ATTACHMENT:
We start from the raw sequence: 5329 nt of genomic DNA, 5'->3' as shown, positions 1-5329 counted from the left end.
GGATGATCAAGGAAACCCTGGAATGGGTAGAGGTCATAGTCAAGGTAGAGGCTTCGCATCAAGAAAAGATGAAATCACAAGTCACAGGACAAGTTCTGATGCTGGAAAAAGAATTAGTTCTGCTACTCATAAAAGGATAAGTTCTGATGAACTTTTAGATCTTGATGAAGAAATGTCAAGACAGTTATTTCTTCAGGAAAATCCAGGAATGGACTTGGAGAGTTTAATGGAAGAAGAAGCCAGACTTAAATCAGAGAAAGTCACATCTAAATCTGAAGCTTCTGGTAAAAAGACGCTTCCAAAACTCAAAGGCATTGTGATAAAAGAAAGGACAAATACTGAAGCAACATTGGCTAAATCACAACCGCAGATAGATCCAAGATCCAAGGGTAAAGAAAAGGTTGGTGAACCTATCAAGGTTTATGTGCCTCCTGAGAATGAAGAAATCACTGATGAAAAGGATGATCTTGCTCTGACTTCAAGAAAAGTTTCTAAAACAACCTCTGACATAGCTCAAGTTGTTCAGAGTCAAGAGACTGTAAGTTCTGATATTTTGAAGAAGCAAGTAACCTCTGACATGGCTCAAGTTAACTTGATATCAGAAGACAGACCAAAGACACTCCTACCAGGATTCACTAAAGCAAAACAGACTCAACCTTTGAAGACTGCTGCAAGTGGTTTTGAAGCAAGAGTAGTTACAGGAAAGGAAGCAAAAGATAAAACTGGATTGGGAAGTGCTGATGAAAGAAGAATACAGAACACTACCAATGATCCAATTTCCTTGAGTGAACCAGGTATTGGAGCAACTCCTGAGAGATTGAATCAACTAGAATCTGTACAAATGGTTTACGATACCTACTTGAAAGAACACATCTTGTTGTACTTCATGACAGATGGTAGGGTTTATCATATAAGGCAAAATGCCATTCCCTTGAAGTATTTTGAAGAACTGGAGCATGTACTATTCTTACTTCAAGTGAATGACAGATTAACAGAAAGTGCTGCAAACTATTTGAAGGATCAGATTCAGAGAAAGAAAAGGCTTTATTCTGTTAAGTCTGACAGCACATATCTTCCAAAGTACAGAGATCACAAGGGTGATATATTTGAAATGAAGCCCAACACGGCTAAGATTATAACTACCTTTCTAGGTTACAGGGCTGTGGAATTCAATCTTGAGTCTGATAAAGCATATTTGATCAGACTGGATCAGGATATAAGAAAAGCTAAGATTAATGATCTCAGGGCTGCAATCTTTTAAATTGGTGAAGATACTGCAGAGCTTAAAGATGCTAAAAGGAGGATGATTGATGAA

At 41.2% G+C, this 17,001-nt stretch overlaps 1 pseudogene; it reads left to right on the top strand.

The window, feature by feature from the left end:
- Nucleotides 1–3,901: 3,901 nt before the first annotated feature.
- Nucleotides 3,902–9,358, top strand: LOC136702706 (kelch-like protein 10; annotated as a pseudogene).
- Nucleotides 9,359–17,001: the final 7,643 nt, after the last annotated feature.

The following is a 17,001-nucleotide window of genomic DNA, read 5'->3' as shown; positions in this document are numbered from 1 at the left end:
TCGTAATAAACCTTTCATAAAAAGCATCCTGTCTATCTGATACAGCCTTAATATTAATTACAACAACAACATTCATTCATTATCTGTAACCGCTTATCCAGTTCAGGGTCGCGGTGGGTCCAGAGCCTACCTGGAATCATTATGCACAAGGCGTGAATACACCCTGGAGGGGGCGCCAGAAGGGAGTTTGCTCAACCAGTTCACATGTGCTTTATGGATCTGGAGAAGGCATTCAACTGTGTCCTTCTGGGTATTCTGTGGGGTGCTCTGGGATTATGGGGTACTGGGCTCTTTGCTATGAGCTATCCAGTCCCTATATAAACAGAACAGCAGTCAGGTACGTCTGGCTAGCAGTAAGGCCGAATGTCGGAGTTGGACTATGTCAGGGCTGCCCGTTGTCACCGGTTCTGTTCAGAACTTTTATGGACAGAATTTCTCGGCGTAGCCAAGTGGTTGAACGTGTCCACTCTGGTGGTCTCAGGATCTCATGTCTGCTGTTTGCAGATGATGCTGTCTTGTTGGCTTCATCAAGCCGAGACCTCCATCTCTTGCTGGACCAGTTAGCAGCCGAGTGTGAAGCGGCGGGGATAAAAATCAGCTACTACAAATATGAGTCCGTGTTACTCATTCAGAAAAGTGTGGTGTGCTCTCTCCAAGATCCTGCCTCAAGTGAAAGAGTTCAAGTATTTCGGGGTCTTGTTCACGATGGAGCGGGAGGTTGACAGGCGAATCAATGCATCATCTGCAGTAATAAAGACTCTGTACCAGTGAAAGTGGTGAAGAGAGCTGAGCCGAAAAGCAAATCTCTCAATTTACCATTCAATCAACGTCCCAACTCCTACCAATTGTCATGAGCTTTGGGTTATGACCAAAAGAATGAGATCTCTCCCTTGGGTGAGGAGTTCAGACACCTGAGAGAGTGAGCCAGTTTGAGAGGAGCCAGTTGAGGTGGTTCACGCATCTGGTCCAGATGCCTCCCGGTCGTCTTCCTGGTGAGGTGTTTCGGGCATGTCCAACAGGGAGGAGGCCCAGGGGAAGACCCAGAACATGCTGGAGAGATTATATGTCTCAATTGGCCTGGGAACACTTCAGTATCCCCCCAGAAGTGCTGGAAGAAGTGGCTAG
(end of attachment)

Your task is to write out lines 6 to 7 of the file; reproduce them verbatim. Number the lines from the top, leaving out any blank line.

- Nucleotides 3,902–9,358, top strand: LOC136702706 (kelch-like protein 10; annotated as a pseudogene).
- Nucleotides 9,359–17,001: the final 7,643 nt, after the last annotated feature.